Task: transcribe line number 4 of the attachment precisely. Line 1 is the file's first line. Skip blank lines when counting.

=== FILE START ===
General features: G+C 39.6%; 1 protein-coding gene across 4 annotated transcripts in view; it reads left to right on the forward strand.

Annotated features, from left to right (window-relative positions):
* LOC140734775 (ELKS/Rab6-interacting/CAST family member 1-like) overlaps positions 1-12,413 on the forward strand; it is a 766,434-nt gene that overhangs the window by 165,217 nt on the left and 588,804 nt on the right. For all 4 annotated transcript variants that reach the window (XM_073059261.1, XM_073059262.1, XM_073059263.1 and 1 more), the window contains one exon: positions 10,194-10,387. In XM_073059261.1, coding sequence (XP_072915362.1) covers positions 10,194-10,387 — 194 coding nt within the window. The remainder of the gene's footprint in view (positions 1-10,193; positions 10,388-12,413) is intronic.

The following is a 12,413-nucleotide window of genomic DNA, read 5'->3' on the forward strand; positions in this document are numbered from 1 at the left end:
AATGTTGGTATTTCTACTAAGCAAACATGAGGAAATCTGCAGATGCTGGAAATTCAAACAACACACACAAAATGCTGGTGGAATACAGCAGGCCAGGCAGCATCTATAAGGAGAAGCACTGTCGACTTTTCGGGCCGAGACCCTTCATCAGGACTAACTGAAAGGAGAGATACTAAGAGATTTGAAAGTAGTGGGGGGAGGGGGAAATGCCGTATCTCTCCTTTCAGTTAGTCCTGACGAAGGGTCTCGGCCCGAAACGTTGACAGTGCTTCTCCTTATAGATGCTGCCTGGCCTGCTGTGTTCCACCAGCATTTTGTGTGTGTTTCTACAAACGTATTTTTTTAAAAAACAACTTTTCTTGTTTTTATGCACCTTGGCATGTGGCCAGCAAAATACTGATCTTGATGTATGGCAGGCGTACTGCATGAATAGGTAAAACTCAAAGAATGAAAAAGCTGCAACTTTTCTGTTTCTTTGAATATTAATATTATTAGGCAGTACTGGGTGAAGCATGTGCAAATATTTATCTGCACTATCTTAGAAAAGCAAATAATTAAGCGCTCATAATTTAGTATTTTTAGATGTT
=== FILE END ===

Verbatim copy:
The following is a 12,413-nucleotide window of genomic DNA, read 5'->3' on the forward strand; positions in this document are numbered from 1 at the left end: